Every so often, a revival comes along that re-invents itself in ways that remind you how truly indispensable great theatre can be. Director Bart Sher plucked "My Fair Lady" out of the old classics bin and transformed the 1956 musical into a timely commentary that also happens to be supremely entertaining.
And where has Lauren Ambrose been all this time? As Eliza, the cockney duckling turned into a "loverly" swan, she is radiant with a voice like an exquisite jewel. So pure and powerful, she is a true star in a performance that will be talked about for years.
But she's just one of many unexpected treats in this glorious production. Harry Hadden-Paton delivers magnificently as a Henry Higgins, whose misogyny is better explained than almost all others I've seen. He's a product of his sexist culture but also a spoiled little boy, and like Ms. Ambrose, the performance shines both musically and dramatically.
That holds for the entire cast. It's such a thrill to see Diana Rigg who once played Eliza in Shaw's "Pygmalion" decades ago. As Mrs. Higgins, she delivers divinely with a steely backbone and a great big pragmatic heart.
And then there's Norbert Leo Butz, always coming through with something special, and he does that in high (or should I say "low"?) style as Eliza's profligate lush of a dad Alfred P. Doolittle. Impish and jaunty, it's a relatively small role that he turns into a showstopper. For theatre fans, his "Get Me To The Church On Time," choreographed so deliciously by Christopher Gattelli, is akin to a religious experience.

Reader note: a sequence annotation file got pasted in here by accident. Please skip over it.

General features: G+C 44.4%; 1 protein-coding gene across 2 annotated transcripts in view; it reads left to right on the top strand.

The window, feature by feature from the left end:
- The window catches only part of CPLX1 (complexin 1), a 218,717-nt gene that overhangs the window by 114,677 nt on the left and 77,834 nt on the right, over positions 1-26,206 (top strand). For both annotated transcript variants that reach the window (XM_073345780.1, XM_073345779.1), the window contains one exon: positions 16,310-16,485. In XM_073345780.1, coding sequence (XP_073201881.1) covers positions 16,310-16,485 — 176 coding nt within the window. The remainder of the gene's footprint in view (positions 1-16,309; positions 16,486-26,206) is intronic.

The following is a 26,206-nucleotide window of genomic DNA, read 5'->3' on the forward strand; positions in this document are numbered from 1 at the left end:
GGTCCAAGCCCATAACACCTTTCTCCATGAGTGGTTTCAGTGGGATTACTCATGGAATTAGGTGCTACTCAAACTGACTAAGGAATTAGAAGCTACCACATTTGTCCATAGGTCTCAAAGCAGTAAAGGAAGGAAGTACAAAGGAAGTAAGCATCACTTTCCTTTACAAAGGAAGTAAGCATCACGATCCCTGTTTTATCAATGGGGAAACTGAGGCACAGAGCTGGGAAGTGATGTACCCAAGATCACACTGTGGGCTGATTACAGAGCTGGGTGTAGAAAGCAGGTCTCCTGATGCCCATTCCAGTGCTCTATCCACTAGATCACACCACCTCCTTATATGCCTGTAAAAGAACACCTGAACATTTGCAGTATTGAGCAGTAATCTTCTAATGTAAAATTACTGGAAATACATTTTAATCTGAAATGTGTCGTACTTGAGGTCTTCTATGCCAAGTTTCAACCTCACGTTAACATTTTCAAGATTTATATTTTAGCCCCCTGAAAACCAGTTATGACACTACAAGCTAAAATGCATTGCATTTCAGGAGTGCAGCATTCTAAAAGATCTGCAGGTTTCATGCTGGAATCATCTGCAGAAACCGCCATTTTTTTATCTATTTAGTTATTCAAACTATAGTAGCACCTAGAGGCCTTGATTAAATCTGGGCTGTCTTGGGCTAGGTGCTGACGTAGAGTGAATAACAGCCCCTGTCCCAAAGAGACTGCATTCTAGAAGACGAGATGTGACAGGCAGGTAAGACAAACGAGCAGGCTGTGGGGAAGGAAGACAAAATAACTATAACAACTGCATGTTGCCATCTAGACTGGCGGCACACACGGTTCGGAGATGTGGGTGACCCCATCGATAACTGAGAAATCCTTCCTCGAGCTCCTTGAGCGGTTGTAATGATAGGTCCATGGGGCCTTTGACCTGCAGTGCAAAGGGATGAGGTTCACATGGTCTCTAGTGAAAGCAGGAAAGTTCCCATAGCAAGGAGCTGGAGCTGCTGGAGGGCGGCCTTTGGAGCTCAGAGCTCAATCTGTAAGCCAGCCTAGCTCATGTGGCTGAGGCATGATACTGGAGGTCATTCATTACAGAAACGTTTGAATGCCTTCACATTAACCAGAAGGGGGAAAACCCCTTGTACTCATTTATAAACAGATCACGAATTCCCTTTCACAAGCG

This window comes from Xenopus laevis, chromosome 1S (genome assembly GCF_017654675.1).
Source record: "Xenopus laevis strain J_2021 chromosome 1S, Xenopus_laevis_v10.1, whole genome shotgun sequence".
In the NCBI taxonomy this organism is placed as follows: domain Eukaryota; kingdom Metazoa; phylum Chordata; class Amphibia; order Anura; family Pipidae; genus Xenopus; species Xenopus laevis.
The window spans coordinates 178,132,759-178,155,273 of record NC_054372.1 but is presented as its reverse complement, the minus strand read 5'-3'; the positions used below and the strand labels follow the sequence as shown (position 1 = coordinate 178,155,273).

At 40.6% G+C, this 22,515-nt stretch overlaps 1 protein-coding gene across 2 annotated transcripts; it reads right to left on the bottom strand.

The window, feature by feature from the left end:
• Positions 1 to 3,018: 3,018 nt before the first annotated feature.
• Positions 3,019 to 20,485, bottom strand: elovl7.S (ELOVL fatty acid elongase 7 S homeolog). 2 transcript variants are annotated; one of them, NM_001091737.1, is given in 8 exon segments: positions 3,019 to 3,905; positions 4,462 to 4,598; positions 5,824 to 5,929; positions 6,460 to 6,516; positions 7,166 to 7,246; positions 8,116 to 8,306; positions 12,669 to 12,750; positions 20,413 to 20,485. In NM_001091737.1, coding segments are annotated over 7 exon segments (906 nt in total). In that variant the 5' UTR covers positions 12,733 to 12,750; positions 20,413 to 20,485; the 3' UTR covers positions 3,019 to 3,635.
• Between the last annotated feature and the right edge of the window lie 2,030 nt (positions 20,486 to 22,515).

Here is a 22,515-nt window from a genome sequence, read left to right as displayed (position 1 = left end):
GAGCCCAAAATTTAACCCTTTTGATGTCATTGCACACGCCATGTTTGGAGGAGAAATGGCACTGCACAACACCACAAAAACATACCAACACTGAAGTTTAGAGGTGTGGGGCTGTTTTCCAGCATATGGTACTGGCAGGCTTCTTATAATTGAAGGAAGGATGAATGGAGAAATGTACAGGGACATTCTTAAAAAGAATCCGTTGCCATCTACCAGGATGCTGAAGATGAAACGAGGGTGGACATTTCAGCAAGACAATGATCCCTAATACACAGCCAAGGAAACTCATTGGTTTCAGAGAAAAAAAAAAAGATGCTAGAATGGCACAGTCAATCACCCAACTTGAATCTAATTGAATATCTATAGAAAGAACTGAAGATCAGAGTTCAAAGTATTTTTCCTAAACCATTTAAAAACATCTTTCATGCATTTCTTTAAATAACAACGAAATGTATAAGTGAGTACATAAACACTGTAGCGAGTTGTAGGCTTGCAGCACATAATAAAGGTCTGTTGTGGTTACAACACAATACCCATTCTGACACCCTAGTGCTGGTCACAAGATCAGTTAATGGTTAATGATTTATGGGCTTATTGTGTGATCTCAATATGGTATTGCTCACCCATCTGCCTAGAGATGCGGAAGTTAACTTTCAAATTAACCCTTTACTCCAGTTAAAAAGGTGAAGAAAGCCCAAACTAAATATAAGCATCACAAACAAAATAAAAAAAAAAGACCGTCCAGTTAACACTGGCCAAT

I can't say enough about Bart Sher's inspired re-imagining of the show. He put a subtle but indelibly relevant stamp on Lerner and Loewe's masterpiece, and the design team's gorgeous sets, costumes, and lights add the perfect icing to this delectable cake.
Like the current revival of "Hello, Dolly!" Lincoln Center's "My Fair Lady" also sets a new standard. Listening to Lauren Ambrose sing of wanting to dance all night, I could have easily stayed all night watching her and company perform in this splendid production.